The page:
WorldWideFuture Weblog

the future of education, politics, science and art

Shai Agassi…meet Zenn

I read with great interest the cover article “Driven” by Daniel Roth in Wired Magazine (16.09 Sept. 08, page 118). The cover says: The Future of the Electric Car” and that seems just about right. In the worldwide future, design is more than just coming up with a product or service. Design must consider the entire scope, enterprise and life cycle of a designed solution. A designer of a product or service must consider the entire enterprise, or how it connects with the entire infrastructure of society. Consider how the world has changed since Edison invented the light bulb: even improving on the original design (for example: compact fluorescents) brings about a whole new set of problems (questions about the actual lifespan, the use of dangerous chemicals, disposal, environmental costs of manufacturing vs. incandescence, the list goes on. (My quote from teaching design: Design is what you do when you don’t know the answer…or the question).

The electric car is a case in point. Zero emissions are a noble goal, but how much will that car cost the consumer, or the environment? What chemicals will have to dealt with in manufacture; or in disposal? What do you do when your battery quits taking a charge? How much will a replacement cost? How much will it cost to build the infrastructure to support electric cars? I really would like to know the answers to these questions, especially from GM, who has been advertising its ephemeral Chevrolet Volt for some time already as if it already exists.

Shai Agassi, a young entrepreneur, has come up with an idea for building a sustainable (key word!) business (Better Place): an electric network that will support a new age of smart electric cars. Agassi’s idea is that you essentially lease the car and battery, and pay for its use through metered electricity. (Like the free cell phone paid for by usage or, going way back to that prime example of Chris Anderson’s Zero Economy, the King Gillette’s disposable shaving blade). The benefits are that you don’t have to buy an expensive car or more importantly, an expensive battery that will need replacing after so many charges. The car is provided to you, you pay for it by paying for the consumable portion: the electricity. The company develops the charging stations and the retailing infrastructure. If you need a fresh battery for a long trip, you just go to the charging station where they swap in a new battery in 10 minutes. You don’t need to worry about the cost of ownership and replacing worn out batteries. You pay for what you use, which is the way everything should be.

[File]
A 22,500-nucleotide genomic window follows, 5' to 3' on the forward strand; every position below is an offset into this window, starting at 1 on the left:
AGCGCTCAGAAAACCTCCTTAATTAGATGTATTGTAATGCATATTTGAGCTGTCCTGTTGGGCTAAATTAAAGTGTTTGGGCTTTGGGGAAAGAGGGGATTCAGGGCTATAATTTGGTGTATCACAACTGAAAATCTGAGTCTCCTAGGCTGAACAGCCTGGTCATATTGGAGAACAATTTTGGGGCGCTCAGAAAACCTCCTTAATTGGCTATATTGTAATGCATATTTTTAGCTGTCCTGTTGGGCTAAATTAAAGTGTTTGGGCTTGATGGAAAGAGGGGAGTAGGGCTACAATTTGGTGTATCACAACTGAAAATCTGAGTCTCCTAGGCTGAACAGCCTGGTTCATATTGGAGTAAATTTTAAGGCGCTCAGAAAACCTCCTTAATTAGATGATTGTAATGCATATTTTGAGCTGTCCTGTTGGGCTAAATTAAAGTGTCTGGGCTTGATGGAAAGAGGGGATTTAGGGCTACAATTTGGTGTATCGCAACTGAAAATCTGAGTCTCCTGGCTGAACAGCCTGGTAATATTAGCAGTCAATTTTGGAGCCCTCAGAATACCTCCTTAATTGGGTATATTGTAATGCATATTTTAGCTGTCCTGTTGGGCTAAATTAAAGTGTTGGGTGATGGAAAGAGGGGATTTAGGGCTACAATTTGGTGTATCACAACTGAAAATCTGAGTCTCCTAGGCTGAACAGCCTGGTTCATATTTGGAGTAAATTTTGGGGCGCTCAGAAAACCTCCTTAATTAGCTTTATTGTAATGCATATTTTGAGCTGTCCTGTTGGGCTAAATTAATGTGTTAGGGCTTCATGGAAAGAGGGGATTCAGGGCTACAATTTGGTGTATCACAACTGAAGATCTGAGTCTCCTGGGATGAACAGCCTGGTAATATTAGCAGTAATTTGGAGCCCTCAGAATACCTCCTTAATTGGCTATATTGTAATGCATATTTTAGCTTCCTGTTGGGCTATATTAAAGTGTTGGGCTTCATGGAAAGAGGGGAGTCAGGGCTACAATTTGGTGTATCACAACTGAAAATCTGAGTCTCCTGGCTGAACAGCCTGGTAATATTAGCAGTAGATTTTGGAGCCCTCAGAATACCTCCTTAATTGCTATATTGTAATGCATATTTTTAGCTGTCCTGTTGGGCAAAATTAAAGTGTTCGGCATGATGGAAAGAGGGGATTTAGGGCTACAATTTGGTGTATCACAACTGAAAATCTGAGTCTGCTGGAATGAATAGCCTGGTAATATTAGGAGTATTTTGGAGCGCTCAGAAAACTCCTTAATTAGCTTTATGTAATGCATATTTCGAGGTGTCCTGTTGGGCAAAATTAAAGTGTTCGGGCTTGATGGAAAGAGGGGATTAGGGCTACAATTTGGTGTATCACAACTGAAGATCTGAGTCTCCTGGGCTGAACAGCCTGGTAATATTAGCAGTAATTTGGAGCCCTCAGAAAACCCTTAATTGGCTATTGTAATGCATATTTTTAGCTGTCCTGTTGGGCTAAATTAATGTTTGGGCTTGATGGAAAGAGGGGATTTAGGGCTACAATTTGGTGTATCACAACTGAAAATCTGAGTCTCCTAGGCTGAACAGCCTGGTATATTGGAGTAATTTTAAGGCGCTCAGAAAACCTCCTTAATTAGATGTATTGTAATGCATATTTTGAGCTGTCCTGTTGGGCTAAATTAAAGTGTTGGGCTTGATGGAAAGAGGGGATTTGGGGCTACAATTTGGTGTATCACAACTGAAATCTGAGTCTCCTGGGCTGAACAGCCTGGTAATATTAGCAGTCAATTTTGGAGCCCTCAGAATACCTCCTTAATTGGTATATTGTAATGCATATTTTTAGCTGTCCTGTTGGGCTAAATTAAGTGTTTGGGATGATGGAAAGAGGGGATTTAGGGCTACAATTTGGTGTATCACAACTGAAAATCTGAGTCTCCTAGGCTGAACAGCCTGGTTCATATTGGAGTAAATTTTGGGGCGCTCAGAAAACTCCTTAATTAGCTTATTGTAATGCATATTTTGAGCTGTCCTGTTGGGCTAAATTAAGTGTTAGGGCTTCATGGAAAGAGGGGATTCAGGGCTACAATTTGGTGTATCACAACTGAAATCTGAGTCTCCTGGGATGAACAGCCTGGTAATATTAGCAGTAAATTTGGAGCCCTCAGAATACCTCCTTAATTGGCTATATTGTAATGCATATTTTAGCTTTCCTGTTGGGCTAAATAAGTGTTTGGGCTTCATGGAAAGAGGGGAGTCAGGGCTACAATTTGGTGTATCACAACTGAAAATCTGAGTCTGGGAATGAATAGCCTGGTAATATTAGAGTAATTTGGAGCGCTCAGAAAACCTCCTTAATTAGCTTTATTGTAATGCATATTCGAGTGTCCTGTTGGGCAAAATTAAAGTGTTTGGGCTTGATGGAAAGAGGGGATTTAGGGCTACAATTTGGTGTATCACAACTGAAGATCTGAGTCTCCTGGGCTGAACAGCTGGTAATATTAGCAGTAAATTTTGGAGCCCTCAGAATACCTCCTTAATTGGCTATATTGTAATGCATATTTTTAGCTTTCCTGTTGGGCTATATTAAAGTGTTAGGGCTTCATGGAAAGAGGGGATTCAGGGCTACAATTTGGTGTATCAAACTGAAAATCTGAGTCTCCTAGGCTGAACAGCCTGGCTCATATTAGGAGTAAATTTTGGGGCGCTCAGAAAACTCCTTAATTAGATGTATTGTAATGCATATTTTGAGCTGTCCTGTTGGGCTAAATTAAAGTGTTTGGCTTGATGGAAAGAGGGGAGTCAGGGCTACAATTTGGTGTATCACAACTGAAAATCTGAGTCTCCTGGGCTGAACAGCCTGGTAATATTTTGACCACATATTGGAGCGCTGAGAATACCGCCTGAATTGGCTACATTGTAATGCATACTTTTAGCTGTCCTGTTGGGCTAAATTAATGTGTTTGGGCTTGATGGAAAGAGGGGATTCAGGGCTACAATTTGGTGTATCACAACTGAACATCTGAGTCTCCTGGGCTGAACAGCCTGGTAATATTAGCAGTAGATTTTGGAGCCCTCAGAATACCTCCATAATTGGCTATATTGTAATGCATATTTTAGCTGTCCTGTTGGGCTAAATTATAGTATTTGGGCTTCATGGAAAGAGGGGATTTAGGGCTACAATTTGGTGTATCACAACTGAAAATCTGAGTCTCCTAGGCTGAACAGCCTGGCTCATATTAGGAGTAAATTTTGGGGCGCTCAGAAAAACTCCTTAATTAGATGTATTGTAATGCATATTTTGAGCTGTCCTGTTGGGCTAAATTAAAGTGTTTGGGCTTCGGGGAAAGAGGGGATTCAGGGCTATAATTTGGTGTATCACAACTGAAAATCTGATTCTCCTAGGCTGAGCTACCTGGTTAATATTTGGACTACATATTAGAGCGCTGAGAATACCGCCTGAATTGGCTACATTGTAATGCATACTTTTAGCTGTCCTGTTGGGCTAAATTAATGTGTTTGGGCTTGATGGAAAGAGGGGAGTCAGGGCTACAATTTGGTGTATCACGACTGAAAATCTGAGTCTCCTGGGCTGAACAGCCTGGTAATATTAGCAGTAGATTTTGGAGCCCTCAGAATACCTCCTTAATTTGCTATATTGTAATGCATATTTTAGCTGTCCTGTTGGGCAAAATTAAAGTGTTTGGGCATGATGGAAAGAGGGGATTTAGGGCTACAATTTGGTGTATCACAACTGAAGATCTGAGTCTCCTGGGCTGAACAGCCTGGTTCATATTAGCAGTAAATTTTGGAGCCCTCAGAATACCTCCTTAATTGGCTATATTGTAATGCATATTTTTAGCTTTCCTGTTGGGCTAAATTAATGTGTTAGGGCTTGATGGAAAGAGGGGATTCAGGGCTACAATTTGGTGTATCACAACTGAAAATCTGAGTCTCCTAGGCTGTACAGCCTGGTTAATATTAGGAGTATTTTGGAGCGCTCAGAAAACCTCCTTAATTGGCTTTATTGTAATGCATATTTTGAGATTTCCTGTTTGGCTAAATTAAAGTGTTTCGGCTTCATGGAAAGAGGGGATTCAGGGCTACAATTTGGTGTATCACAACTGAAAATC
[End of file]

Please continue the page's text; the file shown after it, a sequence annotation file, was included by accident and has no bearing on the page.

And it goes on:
The idea is there, and Roth’s story outlines the process Agassi has been going through in finding a place to do trials, and a manufacturer to produce the vehicles and stations. A single car has yet to be produced. Brought to my mind our own (Canada) home grown electric car that is sold through out the world by the Toronto based Zenn Electric Company. Seems to me Agassi, you have a solution…Zenn already has the cars, and better yet the world wide license to develop electric vehicles using EEStor’s innovative high capacity battery system (three times the storage capacity of lithium ion). And, Transport Canada has finally allowed (just barely…they do need a kick in the ass) the use of these cars here in Canada.

Zero Emissions No Noise

The Zenn: Zero Emissions No Noise

Agassi…meet Zenn. Is this the solution we have been waiting for?

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September 2, 2008 - Posted by | Environment, future, transportation | , , , , , , , , , ,

2 Comments »

  1. Great ideas. That would probably solve the initial costs of having an electric car.

    More innovative thinking by successful young entrepreneurs at the YES movie on http://www.TheYESmovie.com. it is by Louis Lautman.

    Comment by Maxwell | September 16, 2008 | Reply

  2. […] convinced…but I find the history and the growing future of electric vehicles fascinating. I posted previously about the Canadian built Zenn and electric car proponent Shia Agassi, but there is interesting […]

    Pingback by Electrifying the Road « WorldWideFuture Weblog | October 26, 2008 | Reply


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